Once the patient is intubated, closed suction systems should be used to minimise aerosolisation.
A cuff manometer should be available to measure tracheal tube cuff pressure in order to minimise leaks and the risk of aerosolisation.
Furthermore, the equipment ready outside the room should include a cardiac arrest trolley, an airway trolley and a bronchoscope.
When assembling a team for intubation, numbers should be limited — only those directly involved in the process of airway management should be in the room — and the most experienced staff should be included.
Consideration should be given to excluding staff who are vulnerable to infection from the airway team, such as staff who are older (aged > 60 years), immunosuppressed, pregnant, or who have serious comorbidities.
Clearly defined roles should be allocated (Box 5) including:
- an airway operator: the most experienced or skilled airway clinician should perform upper airway interventions. This may require calling for the assistance of another clinician (eg, a senior anaesthetist) within the hospital. If an anaesthetist is called, they should perform tracheal intubation, and all airway management decisions should be deferred to them;
- an airway assistant: this should be an experienced clinician who will pass airway equipment to the airway operator and help with bougie use and bag valve mask ventilation;
- a team leader: a second senior airway clinician should be included to coordinate the team, manage drugs, observe monitoring and provide airway help if emergency front‐of‐neck airway (eFONA) is required;
- an in‐room runner: this team member is optional, depending on need — the number of team members in the room should always be minimised;
- a door runner: this team member, who should be placed in the anteroom or just outside the patient's room, should pass in any further equipment that may be needed in an emergency. This team member may also act as the “PPE spotter” (see below); and
- an outside room runner: this team member will pass equipment into the anteroom (dirty side) (Box 5) or directly to the door runner if there is no anteroom.
Intubation teams may be employed by certain hospitals, but this would be at the discretion of individual institutions and dependent on the number of cases and staff resources. The use of intubation teams may improve familiarity, compliance and efficiency of processes around airway management in patients with COVID‐19, including proper application and removal of PPE among the staff. Evidence for the benefit of this strategy is not yet available.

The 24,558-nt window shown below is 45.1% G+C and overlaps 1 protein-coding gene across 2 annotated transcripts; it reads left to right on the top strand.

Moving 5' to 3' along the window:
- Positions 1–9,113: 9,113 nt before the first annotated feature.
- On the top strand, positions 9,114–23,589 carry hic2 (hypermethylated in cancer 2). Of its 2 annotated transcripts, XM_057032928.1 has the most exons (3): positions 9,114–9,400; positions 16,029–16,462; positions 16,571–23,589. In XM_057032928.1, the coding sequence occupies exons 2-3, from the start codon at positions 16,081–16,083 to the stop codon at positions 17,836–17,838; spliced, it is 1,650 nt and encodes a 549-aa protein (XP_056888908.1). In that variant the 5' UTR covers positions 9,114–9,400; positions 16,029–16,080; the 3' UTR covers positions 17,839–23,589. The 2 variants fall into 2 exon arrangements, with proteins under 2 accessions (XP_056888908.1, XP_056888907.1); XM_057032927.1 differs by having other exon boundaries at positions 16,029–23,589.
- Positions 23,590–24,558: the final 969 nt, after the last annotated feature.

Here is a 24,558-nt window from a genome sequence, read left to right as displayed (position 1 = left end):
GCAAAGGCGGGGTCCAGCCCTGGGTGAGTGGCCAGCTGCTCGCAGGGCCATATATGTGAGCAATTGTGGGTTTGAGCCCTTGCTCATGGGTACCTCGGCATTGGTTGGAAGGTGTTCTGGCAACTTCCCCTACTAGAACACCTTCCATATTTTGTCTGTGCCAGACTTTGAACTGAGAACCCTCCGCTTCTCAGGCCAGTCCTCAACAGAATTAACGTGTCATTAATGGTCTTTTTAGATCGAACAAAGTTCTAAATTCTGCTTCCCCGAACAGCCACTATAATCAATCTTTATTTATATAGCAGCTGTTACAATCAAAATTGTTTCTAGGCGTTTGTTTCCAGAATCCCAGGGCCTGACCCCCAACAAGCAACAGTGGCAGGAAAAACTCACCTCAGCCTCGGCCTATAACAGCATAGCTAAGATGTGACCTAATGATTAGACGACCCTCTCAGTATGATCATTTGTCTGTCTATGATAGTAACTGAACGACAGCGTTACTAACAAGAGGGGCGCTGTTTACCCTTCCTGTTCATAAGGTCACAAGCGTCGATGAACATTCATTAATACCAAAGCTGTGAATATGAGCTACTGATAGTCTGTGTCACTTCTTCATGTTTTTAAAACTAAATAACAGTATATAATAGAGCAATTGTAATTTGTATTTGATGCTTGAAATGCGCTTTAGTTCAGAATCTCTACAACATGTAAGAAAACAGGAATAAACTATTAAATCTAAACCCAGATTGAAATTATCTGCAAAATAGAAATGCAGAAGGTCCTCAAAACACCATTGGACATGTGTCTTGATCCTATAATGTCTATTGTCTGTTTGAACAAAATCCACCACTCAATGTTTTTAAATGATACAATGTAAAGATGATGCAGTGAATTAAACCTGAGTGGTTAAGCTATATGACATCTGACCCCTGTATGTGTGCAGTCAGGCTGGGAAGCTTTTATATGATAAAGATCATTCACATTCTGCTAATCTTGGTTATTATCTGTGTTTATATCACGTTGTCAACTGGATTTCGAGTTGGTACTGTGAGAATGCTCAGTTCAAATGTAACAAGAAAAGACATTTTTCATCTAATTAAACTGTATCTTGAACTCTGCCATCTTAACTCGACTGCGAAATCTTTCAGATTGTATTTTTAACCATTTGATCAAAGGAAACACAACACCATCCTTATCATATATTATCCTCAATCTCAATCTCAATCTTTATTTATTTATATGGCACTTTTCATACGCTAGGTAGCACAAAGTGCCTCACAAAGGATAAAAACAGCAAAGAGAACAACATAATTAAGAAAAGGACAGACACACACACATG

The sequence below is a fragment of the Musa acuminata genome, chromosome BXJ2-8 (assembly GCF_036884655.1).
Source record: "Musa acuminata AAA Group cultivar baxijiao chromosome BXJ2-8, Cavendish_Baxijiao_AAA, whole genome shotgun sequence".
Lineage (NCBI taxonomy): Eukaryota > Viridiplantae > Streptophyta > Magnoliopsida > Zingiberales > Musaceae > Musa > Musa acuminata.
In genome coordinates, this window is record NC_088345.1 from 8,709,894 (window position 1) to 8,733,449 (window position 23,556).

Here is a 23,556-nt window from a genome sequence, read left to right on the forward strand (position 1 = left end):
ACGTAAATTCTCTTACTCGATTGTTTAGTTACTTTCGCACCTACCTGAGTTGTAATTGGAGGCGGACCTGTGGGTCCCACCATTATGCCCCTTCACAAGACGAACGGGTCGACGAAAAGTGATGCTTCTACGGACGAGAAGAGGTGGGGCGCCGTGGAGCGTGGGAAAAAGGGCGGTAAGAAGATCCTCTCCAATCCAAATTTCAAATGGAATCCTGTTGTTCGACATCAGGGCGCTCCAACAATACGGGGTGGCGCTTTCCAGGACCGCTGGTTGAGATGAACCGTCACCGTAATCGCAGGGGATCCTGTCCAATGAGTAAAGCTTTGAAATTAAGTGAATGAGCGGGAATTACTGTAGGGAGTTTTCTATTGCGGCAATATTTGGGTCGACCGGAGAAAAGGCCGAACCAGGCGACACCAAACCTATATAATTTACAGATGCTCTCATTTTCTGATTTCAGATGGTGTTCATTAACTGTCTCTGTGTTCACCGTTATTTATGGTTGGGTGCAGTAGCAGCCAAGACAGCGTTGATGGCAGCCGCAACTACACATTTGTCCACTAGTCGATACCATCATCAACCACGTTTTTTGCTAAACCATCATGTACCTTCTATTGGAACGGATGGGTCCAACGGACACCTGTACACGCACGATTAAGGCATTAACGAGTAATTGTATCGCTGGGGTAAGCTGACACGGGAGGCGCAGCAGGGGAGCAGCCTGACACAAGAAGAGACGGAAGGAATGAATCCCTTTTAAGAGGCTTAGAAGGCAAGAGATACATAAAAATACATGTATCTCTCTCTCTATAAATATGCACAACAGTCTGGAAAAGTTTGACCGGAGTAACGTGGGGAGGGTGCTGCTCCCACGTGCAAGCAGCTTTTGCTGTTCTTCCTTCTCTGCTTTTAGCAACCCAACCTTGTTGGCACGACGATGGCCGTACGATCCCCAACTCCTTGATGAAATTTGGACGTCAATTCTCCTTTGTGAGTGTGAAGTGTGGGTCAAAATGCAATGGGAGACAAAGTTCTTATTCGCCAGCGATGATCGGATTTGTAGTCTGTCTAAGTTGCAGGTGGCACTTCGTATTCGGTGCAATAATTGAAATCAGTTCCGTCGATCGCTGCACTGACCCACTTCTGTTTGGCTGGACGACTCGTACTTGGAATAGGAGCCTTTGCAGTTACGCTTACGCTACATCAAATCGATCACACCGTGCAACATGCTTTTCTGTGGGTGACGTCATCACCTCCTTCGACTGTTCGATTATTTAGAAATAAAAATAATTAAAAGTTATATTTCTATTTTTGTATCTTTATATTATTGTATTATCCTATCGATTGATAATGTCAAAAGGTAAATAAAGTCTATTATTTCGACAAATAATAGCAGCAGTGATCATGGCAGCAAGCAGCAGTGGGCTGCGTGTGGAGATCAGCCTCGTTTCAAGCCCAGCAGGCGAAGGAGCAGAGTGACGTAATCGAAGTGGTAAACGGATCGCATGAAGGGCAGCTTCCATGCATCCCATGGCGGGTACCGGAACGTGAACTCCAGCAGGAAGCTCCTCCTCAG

Meticulous airway assessment should be performed early by a senior airway clinician and should be clearly documented. In addition, an individualised airway management strategy should be formed, based on patient assessment and the skill mix of the team. This strategy should include plans for intubation and airway rescue via face mask, supraglottic airway and eFONA, with defined triggers for moving between each plan.
The ventilation plan should be discussed before intubation and may involve protective lung ventilation, use of high positive end expiratory pressure (PEEP), prone ventilation, and other strategies for refractory hypoxaemia, including consideration of extracorporeal membrane oxygenation.
When managing patients with COVID‐19, clear communication is vital due to the risk of staff contamination, but it may be impeded by the use of a PPE. Therefore, it is important to do a prior briefing to share a mental model with the whole team before intubation. This briefing should include, but is not limited to, verbalising role allocation, checking equipment, discussing any anticipated challenges and determining the airway management strategy, post‐intubation plans, and PPE donning and doffing processes.
Team members should use clear, simple, concise language and they should raise their voice to be heard through the PPE. Moreover, it may be hard for the outside room runner to hear requests from inside the room; thus, if there is no audio communication system in place, a whiteboard and marker pen should be provided for each patient room.
Standardised language should be consistently employed; that is, it should be precisely defined, mutually understood and used to communicate key moments of situation awareness (critical language).21 In addition, closed‐loop communication and speaking up should be encouraged.
The incidence of errors during airway management is known to increase under stress, even when experienced clinicians are involved. Task fixation, loss of situation awareness and impaired judgement may arise.22 The use of resources to support the implementation of the airway strategy is particularly important in the COVID‐19 patient group, where the challenges involved may consume significant cognitive bandwidth, even before airway management becomes difficult.